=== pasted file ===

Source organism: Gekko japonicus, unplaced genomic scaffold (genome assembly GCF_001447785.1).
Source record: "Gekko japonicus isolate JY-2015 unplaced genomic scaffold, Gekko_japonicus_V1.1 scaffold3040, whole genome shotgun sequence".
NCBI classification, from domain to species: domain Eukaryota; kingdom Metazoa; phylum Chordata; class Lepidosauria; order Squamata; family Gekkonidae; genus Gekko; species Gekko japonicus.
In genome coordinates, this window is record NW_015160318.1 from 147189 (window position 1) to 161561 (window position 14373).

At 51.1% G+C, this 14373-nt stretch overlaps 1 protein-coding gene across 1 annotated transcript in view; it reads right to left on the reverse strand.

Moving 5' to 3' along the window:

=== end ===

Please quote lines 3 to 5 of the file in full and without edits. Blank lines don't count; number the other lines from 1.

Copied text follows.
NCBI classification, from domain to species: domain Eukaryota; kingdom Metazoa; phylum Chordata; class Lepidosauria; order Squamata; family Gekkonidae; genus Gekko; species Gekko japonicus.
In genome coordinates, this window is record NW_015160318.1 from 147189 (window position 1) to 161561 (window position 14373).

At 51.1% G+C, this 14373-nt stretch overlaps 1 protein-coding gene across 1 annotated transcript in view; it reads right to left on the reverse strand.